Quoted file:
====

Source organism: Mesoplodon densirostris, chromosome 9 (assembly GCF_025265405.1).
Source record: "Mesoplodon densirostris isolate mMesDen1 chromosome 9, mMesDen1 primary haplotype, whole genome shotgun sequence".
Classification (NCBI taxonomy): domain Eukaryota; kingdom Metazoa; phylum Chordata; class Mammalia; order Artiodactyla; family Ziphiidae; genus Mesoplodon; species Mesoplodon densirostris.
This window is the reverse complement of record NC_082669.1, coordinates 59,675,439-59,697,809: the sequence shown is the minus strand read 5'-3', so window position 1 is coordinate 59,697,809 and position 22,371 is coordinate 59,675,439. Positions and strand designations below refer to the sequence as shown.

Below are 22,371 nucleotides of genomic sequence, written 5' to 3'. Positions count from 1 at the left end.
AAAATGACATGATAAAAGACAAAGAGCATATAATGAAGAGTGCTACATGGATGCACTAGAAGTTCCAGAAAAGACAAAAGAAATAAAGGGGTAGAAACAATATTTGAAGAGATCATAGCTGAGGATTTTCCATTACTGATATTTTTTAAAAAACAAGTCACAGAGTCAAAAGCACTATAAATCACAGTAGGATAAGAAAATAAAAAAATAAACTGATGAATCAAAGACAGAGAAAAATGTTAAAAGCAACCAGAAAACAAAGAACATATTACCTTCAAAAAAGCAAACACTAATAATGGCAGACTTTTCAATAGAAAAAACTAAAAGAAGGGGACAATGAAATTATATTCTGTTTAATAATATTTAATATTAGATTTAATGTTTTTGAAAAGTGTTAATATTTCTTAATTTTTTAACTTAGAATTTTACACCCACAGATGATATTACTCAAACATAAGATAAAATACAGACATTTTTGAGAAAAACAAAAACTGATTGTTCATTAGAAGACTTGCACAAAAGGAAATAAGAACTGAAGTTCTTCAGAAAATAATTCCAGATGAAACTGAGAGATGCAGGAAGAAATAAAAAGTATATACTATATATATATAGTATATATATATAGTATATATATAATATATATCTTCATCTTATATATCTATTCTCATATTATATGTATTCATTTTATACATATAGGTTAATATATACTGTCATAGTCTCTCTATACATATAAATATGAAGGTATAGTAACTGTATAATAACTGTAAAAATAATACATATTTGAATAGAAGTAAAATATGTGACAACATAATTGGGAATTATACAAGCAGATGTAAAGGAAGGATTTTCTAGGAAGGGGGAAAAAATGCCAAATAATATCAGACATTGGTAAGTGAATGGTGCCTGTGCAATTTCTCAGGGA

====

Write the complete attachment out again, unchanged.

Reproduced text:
Source organism: Mesoplodon densirostris, chromosome 9 (assembly GCF_025265405.1).
Source record: "Mesoplodon densirostris isolate mMesDen1 chromosome 9, mMesDen1 primary haplotype, whole genome shotgun sequence".
Classification (NCBI taxonomy): domain Eukaryota; kingdom Metazoa; phylum Chordata; class Mammalia; order Artiodactyla; family Ziphiidae; genus Mesoplodon; species Mesoplodon densirostris.
This window is the reverse complement of record NC_082669.1, coordinates 59,675,439-59,697,809: the sequence shown is the minus strand read 5'-3', so window position 1 is coordinate 59,697,809 and position 22,371 is coordinate 59,675,439. Positions and strand designations below refer to the sequence as shown.

Below are 22,371 nucleotides of genomic sequence, written 5' to 3'. Positions count from 1 at the left end.
AAAATGACATGATAAAAGACAAAGAGCATATAATGAAGAGTGCTACATGGATGCACTAGAAGTTCCAGAAAAGACAAAAGAAATAAAGGGGTAGAAACAATATTTGAAGAGATCATAGCTGAGGATTTTCCATTACTGATATTTTTTAAAAAACAAGTCACAGAGTCAAAAGCACTATAAATCACAGTAGGATAAGAAAATAAAAAAATAAACTGATGAATCAAAGACAGAGAAAAATGTTAAAAGCAACCAGAAAACAAAGAACATATTACCTTCAAAAAAGCAAACACTAATAATGGCAGACTTTTCAATAGAAAAAACTAAAAGAAGGGGACAATGAAATTATATTCTGTTTAATAATATTTAATATTAGATTTAATGTTTTTGAAAAGTGTTAATATTTCTTAATTTTTTAACTTAGAATTTTACACCCACAGATGATATTACTCAAACATAAGATAAAATACAGACATTTTTGAGAAAAACAAAAACTGATTGTTCATTAGAAGACTTGCACAAAAGGAAATAAGAACTGAAGTTCTTCAGAAAATAATTCCAGATGAAACTGAGAGATGCAGGAAGAAATAAAAAGTATATACTATATATATATAGTATATATATATAGTATATATATAATATATATCTTCATCTTATATATCTATTCTCATATTATATGTATTCATTTTATACATATAGGTTAATATATACTGTCATAGTCTCTCTATACATATAAATATGAAGGTATAGTAACTGTATAATAACTGTAAAAATAATACATATTTGAATAGAAGTAAAATATGTGACAACATAATTGGGAATTATACAAGCAGATGTAAAGGAAGGATTTTCTAGGAAGGGGGAAAAAATGCCAAATAATATCAGACATTGGTAAGTGAATGGTGCCTGTGCAATTTCTCAGGGA